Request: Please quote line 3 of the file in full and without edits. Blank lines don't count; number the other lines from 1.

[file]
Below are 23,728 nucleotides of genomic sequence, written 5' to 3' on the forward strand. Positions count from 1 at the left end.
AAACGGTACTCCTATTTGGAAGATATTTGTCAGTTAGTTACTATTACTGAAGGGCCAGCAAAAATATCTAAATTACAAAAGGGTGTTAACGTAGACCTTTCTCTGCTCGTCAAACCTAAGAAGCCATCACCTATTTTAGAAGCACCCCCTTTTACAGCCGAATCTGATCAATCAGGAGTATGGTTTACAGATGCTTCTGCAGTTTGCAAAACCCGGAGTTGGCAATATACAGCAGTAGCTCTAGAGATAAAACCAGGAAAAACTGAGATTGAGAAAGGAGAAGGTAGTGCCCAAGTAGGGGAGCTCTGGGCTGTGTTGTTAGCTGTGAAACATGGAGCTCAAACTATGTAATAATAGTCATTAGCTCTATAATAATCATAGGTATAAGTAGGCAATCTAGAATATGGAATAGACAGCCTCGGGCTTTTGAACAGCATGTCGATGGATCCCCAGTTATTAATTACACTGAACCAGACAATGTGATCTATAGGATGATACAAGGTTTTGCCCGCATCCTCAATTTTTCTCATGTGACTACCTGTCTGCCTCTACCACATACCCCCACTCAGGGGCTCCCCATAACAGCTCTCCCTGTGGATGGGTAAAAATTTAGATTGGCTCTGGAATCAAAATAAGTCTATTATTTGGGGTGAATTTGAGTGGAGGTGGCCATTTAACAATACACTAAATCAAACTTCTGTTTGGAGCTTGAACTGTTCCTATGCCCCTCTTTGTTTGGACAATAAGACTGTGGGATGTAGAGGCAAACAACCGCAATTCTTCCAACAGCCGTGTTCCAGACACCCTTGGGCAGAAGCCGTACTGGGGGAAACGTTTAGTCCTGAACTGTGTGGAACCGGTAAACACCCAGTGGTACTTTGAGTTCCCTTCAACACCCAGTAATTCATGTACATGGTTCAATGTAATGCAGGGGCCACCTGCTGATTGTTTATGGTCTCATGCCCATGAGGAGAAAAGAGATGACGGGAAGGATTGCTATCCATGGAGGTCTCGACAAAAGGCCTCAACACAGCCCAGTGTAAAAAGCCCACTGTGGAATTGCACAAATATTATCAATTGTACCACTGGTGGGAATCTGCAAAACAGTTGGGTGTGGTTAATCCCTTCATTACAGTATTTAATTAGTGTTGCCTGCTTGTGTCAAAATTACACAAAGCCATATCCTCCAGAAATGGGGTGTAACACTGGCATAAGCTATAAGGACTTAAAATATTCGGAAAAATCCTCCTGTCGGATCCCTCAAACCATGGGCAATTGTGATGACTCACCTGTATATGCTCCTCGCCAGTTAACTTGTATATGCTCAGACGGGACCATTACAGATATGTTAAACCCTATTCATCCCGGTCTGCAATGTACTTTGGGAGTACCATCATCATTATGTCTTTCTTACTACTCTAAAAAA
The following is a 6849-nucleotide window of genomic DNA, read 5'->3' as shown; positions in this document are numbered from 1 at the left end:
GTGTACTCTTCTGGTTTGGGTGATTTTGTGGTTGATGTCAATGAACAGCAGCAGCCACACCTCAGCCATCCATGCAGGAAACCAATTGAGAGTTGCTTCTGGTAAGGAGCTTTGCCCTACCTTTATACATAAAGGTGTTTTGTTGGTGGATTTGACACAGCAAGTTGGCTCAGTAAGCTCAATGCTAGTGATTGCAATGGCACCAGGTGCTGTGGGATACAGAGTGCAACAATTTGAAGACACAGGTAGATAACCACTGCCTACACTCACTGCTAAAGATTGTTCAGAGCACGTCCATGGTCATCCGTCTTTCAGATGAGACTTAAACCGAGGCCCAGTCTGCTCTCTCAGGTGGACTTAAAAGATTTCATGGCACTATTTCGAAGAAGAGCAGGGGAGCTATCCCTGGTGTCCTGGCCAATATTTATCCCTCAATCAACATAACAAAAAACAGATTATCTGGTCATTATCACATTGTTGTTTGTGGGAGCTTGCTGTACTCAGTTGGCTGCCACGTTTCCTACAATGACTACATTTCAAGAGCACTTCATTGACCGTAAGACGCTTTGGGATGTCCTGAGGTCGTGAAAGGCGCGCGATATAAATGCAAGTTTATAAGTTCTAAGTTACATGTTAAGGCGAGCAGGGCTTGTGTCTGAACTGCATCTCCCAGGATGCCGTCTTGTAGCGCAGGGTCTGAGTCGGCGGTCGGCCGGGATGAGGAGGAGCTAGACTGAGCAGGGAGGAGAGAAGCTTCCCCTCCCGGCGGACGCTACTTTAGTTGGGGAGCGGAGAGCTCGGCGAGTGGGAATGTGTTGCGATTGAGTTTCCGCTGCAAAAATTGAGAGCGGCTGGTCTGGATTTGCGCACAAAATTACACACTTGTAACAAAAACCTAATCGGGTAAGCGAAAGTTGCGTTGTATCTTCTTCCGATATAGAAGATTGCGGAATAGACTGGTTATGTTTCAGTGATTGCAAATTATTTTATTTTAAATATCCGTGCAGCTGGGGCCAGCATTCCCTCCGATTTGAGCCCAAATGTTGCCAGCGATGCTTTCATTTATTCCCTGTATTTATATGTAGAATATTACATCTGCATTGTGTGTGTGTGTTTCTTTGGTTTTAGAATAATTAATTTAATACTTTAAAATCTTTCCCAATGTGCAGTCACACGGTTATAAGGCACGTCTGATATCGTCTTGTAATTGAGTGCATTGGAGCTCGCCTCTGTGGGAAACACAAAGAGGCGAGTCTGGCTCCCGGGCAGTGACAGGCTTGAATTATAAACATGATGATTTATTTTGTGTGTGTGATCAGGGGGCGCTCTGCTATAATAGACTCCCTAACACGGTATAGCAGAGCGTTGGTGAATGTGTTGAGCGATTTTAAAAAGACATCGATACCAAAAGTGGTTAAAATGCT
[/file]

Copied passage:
The following is a 6849-nucleotide window of genomic DNA, read 5'->3' as shown; positions in this document are numbered from 1 at the left end: